_ Written by Amelia Putri _
This happens naturally to all of us. The comparison game – or war, is as old as humanity. When we look at the girl next to us during a yoga session, we feel inferior to how perfect her crow pose is. At a party, we are amazed by how gorgeous everyone else’s dresses are compared to what we wear. The list goes on and on. Often times, we can’t just stop ourselves doing this comparison internally.
There’s actually a biological reason why we are prone to comparing ourselves to others. Our brain uses comparison to figure out how we measure up to other people. Most of the time, this calculation is made in a split second without us being realized. But then, unconsciously, that becomes a pattern to us. We become hostile toward ourselves. Everyone looks better than us in our eyes. Of course it has a positive side too; it will help us in doing introspection and it motivates us to do better.
However, when we compare ourselves to others, the fair game is never existed. We often compare the best features of other people against our average or weakness points. It’s like comparing a genetic inherited beauty to our average one, a genetic height of a person to our average height, how other people’s vacations look much more luxurious than ours. This will lead us to jealousy. It can feel very, very subtle that we often don’t recognize it. If we constantly compare ourselves to others, we are putting our happiness, confidence and mental health at risk.
We often hear this word. Insecurity is a tendency to lack confidence or certainty in oneself in some aspects of one’s life. For example, we think that we are not skinny enough to wear such dress compared to other people; our job is not prestigious compare to our high school friends’ job, et cetera. If we are stuck in this pattern, it causes negative thoughts about our ability to fit in with peers, to find acceptance and support, to reach goals, and even to meet challenges of daily life. Fear, worry, self-doubt often occur and may lead to anxiety.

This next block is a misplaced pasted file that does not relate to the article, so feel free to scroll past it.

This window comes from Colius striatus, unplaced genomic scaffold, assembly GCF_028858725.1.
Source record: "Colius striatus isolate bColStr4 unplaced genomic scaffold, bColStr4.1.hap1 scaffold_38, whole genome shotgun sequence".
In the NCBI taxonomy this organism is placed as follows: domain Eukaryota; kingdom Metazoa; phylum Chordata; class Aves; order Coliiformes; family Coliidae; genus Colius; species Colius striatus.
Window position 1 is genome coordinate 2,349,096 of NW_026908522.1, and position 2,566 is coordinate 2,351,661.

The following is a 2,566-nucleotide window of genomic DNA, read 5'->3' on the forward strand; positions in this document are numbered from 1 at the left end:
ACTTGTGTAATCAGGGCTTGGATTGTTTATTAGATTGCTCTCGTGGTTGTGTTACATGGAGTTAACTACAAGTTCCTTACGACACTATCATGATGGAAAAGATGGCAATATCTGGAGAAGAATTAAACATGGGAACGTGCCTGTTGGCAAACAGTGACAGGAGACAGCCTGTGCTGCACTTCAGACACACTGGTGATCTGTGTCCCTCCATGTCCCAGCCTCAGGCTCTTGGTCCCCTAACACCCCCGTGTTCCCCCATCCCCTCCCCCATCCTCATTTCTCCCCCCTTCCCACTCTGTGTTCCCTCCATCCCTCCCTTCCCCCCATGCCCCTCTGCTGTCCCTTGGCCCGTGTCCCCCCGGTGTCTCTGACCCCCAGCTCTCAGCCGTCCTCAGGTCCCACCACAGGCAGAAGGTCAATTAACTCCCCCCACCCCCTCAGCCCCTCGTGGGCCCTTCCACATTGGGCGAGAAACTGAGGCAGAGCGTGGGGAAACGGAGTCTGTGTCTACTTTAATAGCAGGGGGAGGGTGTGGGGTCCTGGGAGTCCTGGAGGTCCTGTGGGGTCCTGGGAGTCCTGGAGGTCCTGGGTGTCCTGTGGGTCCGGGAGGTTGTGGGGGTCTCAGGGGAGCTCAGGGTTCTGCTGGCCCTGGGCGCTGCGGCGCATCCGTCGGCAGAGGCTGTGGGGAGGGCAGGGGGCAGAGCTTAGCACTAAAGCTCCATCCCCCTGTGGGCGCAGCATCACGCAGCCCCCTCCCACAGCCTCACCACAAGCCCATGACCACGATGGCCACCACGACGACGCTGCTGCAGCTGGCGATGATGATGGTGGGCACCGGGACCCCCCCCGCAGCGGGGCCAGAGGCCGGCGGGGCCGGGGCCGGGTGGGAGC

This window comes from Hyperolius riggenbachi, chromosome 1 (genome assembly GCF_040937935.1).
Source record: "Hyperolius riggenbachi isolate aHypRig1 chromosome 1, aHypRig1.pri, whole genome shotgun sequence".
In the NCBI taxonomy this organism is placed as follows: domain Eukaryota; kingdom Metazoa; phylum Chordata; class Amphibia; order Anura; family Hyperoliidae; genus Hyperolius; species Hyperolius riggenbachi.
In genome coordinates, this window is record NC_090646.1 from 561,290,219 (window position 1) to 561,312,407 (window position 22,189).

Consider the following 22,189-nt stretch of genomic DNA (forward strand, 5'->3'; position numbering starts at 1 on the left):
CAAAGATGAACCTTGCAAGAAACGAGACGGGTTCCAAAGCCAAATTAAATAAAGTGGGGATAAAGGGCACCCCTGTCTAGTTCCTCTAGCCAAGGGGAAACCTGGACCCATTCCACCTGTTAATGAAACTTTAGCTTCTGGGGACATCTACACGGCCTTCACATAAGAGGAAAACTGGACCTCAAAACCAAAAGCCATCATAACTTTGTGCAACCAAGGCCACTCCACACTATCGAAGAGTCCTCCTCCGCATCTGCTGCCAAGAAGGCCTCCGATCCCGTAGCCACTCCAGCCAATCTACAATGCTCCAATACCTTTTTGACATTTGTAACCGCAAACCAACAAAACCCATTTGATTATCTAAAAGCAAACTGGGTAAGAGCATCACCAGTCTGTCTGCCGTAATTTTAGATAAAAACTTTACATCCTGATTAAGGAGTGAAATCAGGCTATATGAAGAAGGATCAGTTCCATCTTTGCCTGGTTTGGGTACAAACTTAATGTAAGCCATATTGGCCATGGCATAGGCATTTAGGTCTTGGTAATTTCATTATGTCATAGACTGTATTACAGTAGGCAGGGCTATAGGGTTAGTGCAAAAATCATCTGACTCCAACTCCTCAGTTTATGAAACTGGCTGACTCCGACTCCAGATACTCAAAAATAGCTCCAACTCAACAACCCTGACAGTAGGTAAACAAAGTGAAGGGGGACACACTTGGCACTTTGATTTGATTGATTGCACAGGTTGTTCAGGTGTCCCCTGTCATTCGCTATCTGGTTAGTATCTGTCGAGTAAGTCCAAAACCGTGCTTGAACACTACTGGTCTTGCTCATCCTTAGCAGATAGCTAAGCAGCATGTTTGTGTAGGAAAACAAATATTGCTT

Being in the center of a comparison, even though we are the one who do that to ourselves, can make us feel inferior against other people. It can build up to inferiority complex. The American Psychological Association (APA) defines an inferiority complex as “a basic feeling of inadequacy and insecurity, deriving from actual or imagined physical or psychological deficiency.” Comparing ourselves to others can lead to inferiority complex which essentially is having a collection of negative thoughts, feelings, behaviors, and tendencies.
The signs of inferiority complex we may have are:
- Shutting down out of shame, guilt, embarrassment, or a sense of defeat.
- Socially withdrawing. When our habit in comparing ourselves against other people gets worse, we may feel the need to hide ourselves from the society. We may think that we are unworthy and this is the safest way to keep the society from negative people like us. In fact, it is an act of our ego self-defense mechanism which is kicking in.
- Extremely sensitive to both compliments and criticisms. Sometimes compliments may feel like critics to us, or the other way around.
- Exhibit personality traits, such as perfectionism and neuroticism (a tendency toward anxiety, depression, and other negative feelings).
There is one thing that we’re better at than other people: being ourselves. This is the only game we can really win. We, as a person, are the only one in the world. There are no two identical personalities. We are unique and authentic. But sometimes life can be too unbearable, our minds can trick us and be our biggest obstacles. If the habit of comparing ourselves to other people gets worse and we feel helpless or we feel overwhelmed, it’s not too late to seek for a help.
Alberts, Nuna. (April 14, 2020). What Is an Inferiority Complex? Symptoms, Causes, Diagnosis, and Treatment. Retrieved from https://www.everydayhealth.com/emotional-health/understanding-inferiority-complex/
Becker, Joshua. (2021). How to Stop Comparing Yourself to Others – A Helpful Guide. Retrieved from https://www.becomingminimalist.com/compare-less/
Buffet, Warren. (June 2019). The Danger of Comparing Yourself to Others. Retrieved fromhttps://fs.blog/2019/06/comparing-yourself-others/
Cruze, Rachel. (February 25, 2021). How to Stop Comparing Yourself to Others. Retrieved from https://www.ramseysolutions.com/personal-growth/how-to-stop-comparing-yourself-to-others
GoodTherapy. (2017). Insecurity. Retrieved from https://www.goodtherapy.org/blog/psychpedia/insecurity
Haas, Susan Biali. (2018). How to Stop Comparing Yourself to Others. Retrieved from https://www.psychologytoday.com/us/blog/prescriptions-life/201803/how-stop-comparing-yourself-others
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